Bounced flash. © Kevin Landwer-Johan.

1. Plastic Clip-On Box Diffuser

This type of diffuser comes with many flashes when you buy them. The box clips onto the flash and are quite compact. This means they are easy to carry but also have limited effect. Size matters when it comes to light. This is one reason the on-camera pop-up flash is so impractical.

I leave my clip-on flash diffuser attached most of the time because it does scatter light and soften it somewhat. But, when I need very soft lighting, I’ll use a different type of flash diffuser.

Many flashes have a small pull-out plastic panel that can be used to cover the flash tube window. These are even less effective than the clip-on diffusers.

Image of a festival, using fill flash.
Flash with a clip-on box diffuser. © Kevin Landwer-Johan.

2. DIY Bounce Diffuser

A bounce card is simply a rectangular piece of card with a tab on it. This attaches to the flashgun’s head. The speedlight unit is pointed at a neutral-colored ceiling or nearby wall. The light is reflected off the surface, and the bounce card helps push it towards your subject. Bouncing the light from a flash like this makes it much more diffused.

Together, the neutral surface and the bounce card scatter light and produce a more natural look. This is a very easy, cheap diffuser with no fancy features. It’s very portable and can attach to the flash head with a rubber band, a cinch strap, or velcro when you need softer lighting.

This was the only lighting accessory I used for the many years I worked as a newspaper photographer. It was easy to carry in the flat pocket on my Billingham camera bag and could be used in a great variety of indoor locations to bounce light.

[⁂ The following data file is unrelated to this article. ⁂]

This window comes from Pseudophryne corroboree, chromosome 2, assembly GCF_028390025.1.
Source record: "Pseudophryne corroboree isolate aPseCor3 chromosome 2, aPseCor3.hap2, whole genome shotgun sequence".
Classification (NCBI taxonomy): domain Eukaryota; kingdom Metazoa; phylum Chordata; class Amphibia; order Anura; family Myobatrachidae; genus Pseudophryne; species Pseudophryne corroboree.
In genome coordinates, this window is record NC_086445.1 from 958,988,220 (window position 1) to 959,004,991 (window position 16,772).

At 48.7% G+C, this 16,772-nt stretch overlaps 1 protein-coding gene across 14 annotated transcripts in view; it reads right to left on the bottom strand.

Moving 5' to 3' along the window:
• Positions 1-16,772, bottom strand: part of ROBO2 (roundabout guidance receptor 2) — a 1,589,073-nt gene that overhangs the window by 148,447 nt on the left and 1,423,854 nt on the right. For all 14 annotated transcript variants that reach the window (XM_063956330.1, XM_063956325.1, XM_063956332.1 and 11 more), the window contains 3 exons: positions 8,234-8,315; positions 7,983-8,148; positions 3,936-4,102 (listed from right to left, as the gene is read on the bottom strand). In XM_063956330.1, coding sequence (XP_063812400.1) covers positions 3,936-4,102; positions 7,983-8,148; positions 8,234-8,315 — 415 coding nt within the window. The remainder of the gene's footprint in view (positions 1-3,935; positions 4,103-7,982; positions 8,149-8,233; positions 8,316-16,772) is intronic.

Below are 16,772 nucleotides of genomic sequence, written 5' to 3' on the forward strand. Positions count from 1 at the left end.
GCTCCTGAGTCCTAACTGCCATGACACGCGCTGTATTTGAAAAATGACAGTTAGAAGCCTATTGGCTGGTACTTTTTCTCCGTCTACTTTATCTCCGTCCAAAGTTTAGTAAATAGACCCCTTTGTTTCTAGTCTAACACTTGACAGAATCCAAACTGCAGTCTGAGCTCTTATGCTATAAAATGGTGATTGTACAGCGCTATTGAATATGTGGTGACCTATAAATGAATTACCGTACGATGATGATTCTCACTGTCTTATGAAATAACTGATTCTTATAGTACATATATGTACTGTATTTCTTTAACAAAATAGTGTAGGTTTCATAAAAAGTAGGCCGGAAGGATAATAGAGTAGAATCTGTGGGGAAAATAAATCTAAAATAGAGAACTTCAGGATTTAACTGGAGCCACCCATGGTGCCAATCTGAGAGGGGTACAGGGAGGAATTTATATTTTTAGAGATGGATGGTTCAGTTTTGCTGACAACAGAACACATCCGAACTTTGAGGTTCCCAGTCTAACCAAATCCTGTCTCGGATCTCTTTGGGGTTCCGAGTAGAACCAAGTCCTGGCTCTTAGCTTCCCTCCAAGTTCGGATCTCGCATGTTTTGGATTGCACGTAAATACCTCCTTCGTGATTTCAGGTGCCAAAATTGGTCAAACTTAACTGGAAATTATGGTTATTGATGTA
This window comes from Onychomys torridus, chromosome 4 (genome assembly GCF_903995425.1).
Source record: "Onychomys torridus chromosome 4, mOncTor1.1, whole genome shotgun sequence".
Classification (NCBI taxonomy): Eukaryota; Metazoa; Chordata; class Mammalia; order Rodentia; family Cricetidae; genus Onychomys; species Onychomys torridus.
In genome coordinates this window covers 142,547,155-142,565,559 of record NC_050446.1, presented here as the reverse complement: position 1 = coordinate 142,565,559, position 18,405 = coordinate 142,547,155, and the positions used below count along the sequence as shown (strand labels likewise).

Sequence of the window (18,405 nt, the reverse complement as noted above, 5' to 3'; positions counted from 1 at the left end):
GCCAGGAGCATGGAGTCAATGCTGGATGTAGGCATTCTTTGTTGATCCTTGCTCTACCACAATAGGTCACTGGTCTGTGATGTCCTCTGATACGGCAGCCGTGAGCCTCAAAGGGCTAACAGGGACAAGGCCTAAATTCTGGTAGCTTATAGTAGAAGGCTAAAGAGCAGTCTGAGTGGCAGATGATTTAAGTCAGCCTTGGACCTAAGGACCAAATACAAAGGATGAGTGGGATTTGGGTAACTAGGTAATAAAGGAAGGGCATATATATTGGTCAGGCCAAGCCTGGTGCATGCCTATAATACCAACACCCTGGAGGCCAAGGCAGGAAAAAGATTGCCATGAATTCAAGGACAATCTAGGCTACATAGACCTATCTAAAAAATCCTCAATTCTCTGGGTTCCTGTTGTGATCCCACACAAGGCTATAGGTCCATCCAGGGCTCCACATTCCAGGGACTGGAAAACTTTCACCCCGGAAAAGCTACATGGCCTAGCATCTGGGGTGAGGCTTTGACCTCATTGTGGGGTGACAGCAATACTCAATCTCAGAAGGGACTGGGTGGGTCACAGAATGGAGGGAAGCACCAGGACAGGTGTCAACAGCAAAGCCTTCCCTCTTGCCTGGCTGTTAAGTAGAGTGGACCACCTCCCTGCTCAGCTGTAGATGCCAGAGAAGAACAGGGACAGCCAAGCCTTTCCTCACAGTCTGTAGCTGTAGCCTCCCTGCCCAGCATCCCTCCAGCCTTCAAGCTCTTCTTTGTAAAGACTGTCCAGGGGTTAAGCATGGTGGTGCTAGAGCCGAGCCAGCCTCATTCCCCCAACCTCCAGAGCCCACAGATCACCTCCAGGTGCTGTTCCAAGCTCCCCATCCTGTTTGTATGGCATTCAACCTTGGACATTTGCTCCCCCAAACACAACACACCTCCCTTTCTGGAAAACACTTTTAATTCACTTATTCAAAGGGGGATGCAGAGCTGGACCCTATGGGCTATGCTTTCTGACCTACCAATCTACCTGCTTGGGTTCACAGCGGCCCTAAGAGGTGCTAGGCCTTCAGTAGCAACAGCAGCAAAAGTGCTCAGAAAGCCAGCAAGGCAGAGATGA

Many manufacturers of cameras and lighting accessories also produce bounce cards. These can be more durable than a piece of card, but it’s very easy to make DIY diffusers like this if you want to save money. You don’t need to purchase a store-bought card for bouncing light.

Turkish craftsmen.
Bounce flash. © Kevin Landwer-Johan.

3. Dome Diffuser

A diffusion dome has a universal fit and attaches to the flashgun head, usually with a strap or velcro. This type of white dome diffuser is made of plastic. You can purchase them in various shapes and sizes.

This type of diffuser also has a limited effect because of its small size. It is larger than a clip-on box type diffuser, so it will soften the light more. But, the size means that it is less portable. You will not easily fit a dome diffuser into your camera bag. You also want to make sure this type of diffuser has a secure fit because they extend from your camera flash.

I do have a dome diffuser but have only used it once. It came in a kit with other light modifiers. I was not impressed with the quality of illumination if provided compared to other modifiers I use.

There are collapsible white domes available which are more compact and easier to carry with you. These have some attractive features, but the price can make them quite expensive to purchase.

4. Small Softbox Diffuser

This is my favorite style of a flash diffuser. I prefer a slightly larger one than the best sellers. These tend to be relatively small and can be used with on-camera flash. I have a 60cm square softbox that I can only use with off-camera flash. This is no problem because whenever I can, I prefer using my speedlight off-camera.

Having a larger size surface area means a softbox provides the best illumination for many kinds of photography. The important features of this type of modifier are a decent size, and they are collapsible, so they are easy to carry. They also produce a better quality of light than other camera flash light diffusers I have worked with.

The point of using a soft box is that it creates a quality of light similar to what you can achieve in a studio. But, because it’s so portable, you can use it outdoors or indoors anywhere you want to take a photo. I often use mine outdoors when taking portraits. I will use it to balance the ambient light on my subject and fill in harsh shadows. Sometimes I use it to create a hair light or a slightly stronger side light, depending on the style of photo I want.